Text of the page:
Screening is a formal process of testing to determine whether a client does or does not warrant further attention at the current time in regard to a particular disorder and, in this context, the possibility of a co-occurring substance use or mental disorder. The screening process for COD seeks to answer a "yes" or "no" question: Does the substance abuse (or mental health) client being screened show signs of a possible mental health (or substance abuse) problem?

Assessment is a process for defining the nature of that problem and developing specific treatment recommendations for addressing the problem. A basic assessment consists of gathering key information and engaging in a process with the client that enables the counselor to understand the client's readiness for change, problem areas, COD diagnoses, disabilities, and strengths. This typically involves a clinical examination of the functioning and well-being of the client and includes a number of tests and written and oral exercises. The COD diagnosis is established by referral to a psychiatrist, clinical psychologist, or other qualified healthcare professional. Assessment of the client with COD is an ongoing process that should be repeated over time to capture the changing nature of the client's status.

Some intake information includes:

  • Background: family, trauma history, history of domestic violence (either as a batterer or as a battered person), marital status, legal involvement and financial situation, health, education, housing status, strengths and resources, and employment.
  • Substance use: age of first use, primary drugs used (including alcohol, patterns of drug use, and treatment episodes), and family history of substance use problems.
  • Mental health problems: family history of mental health problems, client history of mental health problems including diagnosis, hospitalization and other treatment, current symptoms and mental status, medications, and medication adherence.

A comprehensive assessment serves as the basis for an individualized treatment plan. Appropriate treatment plans and treatment interventions can be quite complex, depending on what might be discovered in each domain. This leads to another fundamental principle: There is no single, correct intervention or program for individuals with COD. Rather, the appropriate treatment plan must be matched to individual needs according to these multiple considerations.

Mental and Physical Health Consultation

A physical and mental health consultation serves individuals with COD by determining the physical and mental health challenges and incorporates the necessary treatment(s) into patient services.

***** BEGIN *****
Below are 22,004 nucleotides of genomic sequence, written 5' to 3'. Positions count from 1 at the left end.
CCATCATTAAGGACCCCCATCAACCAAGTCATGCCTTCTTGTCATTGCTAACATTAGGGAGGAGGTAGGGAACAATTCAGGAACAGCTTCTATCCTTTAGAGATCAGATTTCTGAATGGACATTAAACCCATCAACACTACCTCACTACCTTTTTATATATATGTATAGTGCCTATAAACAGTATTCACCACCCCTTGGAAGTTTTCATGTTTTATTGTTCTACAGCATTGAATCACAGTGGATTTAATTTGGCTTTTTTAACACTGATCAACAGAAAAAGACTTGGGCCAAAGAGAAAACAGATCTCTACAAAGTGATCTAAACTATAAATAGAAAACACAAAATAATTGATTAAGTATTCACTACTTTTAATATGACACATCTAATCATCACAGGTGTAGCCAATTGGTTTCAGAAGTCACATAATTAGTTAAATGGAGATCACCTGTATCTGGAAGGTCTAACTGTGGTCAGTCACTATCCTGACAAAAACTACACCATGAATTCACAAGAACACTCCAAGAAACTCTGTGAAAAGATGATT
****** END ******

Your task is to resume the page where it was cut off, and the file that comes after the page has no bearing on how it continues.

Prescribing an Onsite Psychiatrist

An onsite addiction treatment psychiatrist can improve treatment retention and decrease substance use among patients. The onsite psychiatrist brings diagnostic, medication, and psychiatric counseling services directly to the location clients are based at for the major part of their treatment. This approach often is the most effective way to overcome barriers presented by offsite referral, including distance and travel limitations, the inconvenience of enrolling in another agency and of the separation of clinical services (more "red tape"), fears of being seen as "mentally ill" (if referred to a mental health agency), cost, and the difficulty of becoming comfortable with different staff.

Medication and Medication Monitoring

Many clients with COD require medication to control their psychiatric symptoms and to stabilize their psychiatric status.

Pharmacological advances over the past decade have produced antipsychotic, antidepressant, anticonvulsant, and other medications with greater effectiveness and fewer side effects. With the support available from better medication regimens, many people who once would have been too unstable for substance abuse treatment, or institutionalized with a poor prognosis, have been able to lead more functional lives.

Psychoeducational Classes

Psychoeducational classes on mental and substance use disorders are important elements in basic COD programs. These classes typically focus on the signs and symptoms of mental disorders, medication, and the effects of mental disorders on substance abuse problems. Psychoeducational classes of this kind increase client awareness of their specific problems and do so in a safe and positive context.

Relapse prevention education presents strategies designed to help clients become aware of cues or "triggers" that make them more likely to abuse substances and help them develop alternative coping responses to those cues. Some providers suggest the use of "mood logs" that clients can use to increase their consciousness of the situational factors that underlie the urge to use or drink.

Onsite Double Trouble Groups

Onsite groups such as "Double Trouble" provide a forum for discussion of the interrelated problems of mental disorders and substance abuse, helping participants to identify triggers for relapse. Clients describe their psychiatric symptoms (such as hearing voices) and their urges to use drugs. They are encouraged to discuss, rather than to act on, these impulses. Double Trouble groups also can be used to monitor medication adherence, psychiatric symptoms, substance use, and adherence to scheduled activities. Double Trouble provides a constant framework for assessment, analysis, and planning. Through participation, the individual with COD develops perspective on the interrelated nature of mental disorders and substance abuse and becomes better able to view his or her behavior within this framework.

Dual Recovery Mutual Self-Help Groups (Offsite)

These offsite self-help groups exist in many communities. Substance abuse treatment programs can refer clients to dual recovery mutual self-help groups, which are tailored to the special needs of a variety of people with COD. These groups provide a safe forum for discussion about medication, mental health, and substance abuse issues in an understanding, supportive environment wherein coping skills can be shared.